As mentioned before, I like to focus on receptive and expressive intelligence, which I call CQ. Passive Aggressive Communicators (whom I call the PACs) have a low dose of CQ and can often trigger your own CQ to plummet as well. It takes a great deal of skill, self-empowerment, and candor to remain unfettered and productive around PACs.
My way of dealing with these people is simple: when they are being slippery and elusive, I know I need to be forceful and direct. This cuts through their unclear communication and forces them to speak honestly. In the end, it’s better for everybody involved.
You know you’re in the presence of a PAC if you start to think to yourself:
- “What is this person getting at? Why won’t they just say it?”
- “I don’t understand what this person is saying, but he certainly is talking quite a bit.”
- “When will she get to the point? She’s been floating around it for over ten minutes now.”
- “I need some clarification before I can commit to this person, but he seems so enthusiastic. Does he understand what he’s proposing?”
This can be frustrating to no end. There you are, standing with a drink in your hand, listening intently to someone you only just met, and they are weaving a tale that doesn’t make a bit of sense. Still, you were drawn to them initially and you don’t want to throw away what may very well be a fruitful interaction. How do you respond? Try something like this:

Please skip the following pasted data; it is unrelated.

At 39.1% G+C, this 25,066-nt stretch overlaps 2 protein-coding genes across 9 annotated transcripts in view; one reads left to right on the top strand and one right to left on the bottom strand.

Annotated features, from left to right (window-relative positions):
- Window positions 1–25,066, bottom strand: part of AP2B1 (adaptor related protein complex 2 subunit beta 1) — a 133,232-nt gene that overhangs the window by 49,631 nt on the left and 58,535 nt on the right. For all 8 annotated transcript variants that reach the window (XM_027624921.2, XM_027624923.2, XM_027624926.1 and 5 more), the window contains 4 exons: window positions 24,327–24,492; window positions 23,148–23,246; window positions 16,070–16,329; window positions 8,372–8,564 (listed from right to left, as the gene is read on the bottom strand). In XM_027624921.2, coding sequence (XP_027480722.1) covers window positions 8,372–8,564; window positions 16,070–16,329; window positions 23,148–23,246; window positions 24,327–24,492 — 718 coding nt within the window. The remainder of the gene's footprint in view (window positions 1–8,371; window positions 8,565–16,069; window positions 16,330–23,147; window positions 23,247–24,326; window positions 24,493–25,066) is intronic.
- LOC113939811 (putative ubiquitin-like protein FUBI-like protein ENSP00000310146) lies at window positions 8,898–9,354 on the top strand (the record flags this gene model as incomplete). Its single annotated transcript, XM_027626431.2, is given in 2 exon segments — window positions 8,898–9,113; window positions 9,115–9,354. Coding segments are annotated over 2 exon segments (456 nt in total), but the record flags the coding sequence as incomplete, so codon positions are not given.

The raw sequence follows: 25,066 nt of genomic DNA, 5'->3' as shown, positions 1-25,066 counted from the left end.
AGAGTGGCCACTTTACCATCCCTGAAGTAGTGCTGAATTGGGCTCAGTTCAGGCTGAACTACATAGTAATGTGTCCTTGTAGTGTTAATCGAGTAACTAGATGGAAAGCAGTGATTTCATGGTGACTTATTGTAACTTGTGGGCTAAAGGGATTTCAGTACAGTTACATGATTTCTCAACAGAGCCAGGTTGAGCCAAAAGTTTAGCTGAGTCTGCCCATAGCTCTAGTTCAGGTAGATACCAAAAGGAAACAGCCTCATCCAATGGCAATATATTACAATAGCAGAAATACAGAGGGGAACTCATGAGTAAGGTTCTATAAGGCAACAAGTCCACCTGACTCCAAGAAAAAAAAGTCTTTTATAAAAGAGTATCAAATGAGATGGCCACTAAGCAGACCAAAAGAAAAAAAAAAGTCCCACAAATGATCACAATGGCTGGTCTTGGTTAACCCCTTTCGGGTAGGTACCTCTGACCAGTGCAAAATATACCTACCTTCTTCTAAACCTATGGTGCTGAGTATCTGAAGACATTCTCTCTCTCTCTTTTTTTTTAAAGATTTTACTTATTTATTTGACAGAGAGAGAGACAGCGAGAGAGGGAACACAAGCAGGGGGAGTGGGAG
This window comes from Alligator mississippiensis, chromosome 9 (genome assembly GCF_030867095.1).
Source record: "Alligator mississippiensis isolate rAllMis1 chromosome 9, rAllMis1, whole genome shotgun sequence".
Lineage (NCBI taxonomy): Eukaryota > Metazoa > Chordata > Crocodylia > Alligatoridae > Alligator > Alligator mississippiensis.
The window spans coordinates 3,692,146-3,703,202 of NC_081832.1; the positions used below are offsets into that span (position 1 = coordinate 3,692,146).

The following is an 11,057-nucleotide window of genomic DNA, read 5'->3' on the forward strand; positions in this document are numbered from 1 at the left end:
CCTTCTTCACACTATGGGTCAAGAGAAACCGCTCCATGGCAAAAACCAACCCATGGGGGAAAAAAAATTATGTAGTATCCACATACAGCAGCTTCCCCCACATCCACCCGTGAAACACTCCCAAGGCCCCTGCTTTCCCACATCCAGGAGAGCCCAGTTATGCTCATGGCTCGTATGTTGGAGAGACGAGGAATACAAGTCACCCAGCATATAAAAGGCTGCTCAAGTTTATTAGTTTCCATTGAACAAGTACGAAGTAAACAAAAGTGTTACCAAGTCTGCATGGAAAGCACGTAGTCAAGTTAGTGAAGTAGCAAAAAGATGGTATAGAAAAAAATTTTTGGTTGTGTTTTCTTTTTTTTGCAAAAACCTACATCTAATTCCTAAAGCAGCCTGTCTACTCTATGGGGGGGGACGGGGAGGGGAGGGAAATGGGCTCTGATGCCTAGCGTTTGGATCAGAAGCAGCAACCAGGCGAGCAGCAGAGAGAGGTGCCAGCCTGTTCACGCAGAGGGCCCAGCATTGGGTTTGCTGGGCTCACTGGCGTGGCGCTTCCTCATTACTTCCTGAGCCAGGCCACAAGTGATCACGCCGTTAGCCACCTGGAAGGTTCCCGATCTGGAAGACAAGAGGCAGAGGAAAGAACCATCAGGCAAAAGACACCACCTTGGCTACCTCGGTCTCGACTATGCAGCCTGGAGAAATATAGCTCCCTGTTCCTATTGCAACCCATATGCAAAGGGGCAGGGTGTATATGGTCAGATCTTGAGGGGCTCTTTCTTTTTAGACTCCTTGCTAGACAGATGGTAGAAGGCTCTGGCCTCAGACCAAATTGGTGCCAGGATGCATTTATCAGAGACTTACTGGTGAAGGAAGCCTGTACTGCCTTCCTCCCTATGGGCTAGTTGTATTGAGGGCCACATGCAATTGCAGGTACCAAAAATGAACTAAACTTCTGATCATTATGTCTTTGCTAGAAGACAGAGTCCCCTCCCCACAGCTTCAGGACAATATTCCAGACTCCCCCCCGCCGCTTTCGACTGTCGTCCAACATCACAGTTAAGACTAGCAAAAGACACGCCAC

- “I’m sorry, but I’m afraid you’ve lost me. What is it you’re getting at?”
- “I’m sorry to interrupt, but I don’t understand. I have a few questions before you continue. [Questions]
- “Hold on. I’m sorry, but I’m a little confused. In one sentence, what do you want me to know?
- “That’s all well and good, but before I make any promises or commitments, I need clarification in a few areas. [Questions]
The important thing to remember is that passive aggressive people get wrapped up in a lifestyle of never being straightforward. Don’t let them pull you into that. Responding assertively to them may be unexpected, but your way of communicating – clearly, effectively – will leave no wiggle room for them to guess at what you’re saying. And, if anything, asserting yourself will raise you in their esteem as someone who is not interested in nonsense. That reputation is more valuable and comforting than all the fluffy chitchat in the world.
Now, you may have noticed that in 3 of my suggested responses, apologizing is always one of the first things I do. That’s because, as useful as candor is, compassion is an important balancing factor. In all those situations I could have said something like this:
- “Stop. What are you trying to say? Just spit it out.”
- “Hold on. You’ve been saying nothing but nonsense. What are you getting at?”
- “Get to the point already.”
- “Despite all your grandstanding, I’m still not sure if you’re serious. Do you understand what you’re proposing?”
Saying things like that can burn a bridge that you may want to cross later. Balancing out your candor with a dose of compassion is the best of both worlds: you’ve filled in the gap of your understanding and avoided being rude. By being compassionate, you’re being respectful to someone who you may have, admittedly, judged incorrectly. You cannot know a person’ whole story in a single night, but neither can you afford to waste your evening.
If you’re ever caught in a quagmire of someone speaking passive aggressively (PACs), do not hesitate to be assertive and to communicate clearly and effectively (CQ). You’ll get farther and it will save you a very unwelcomed headache later.
I hope this has been helpful to you.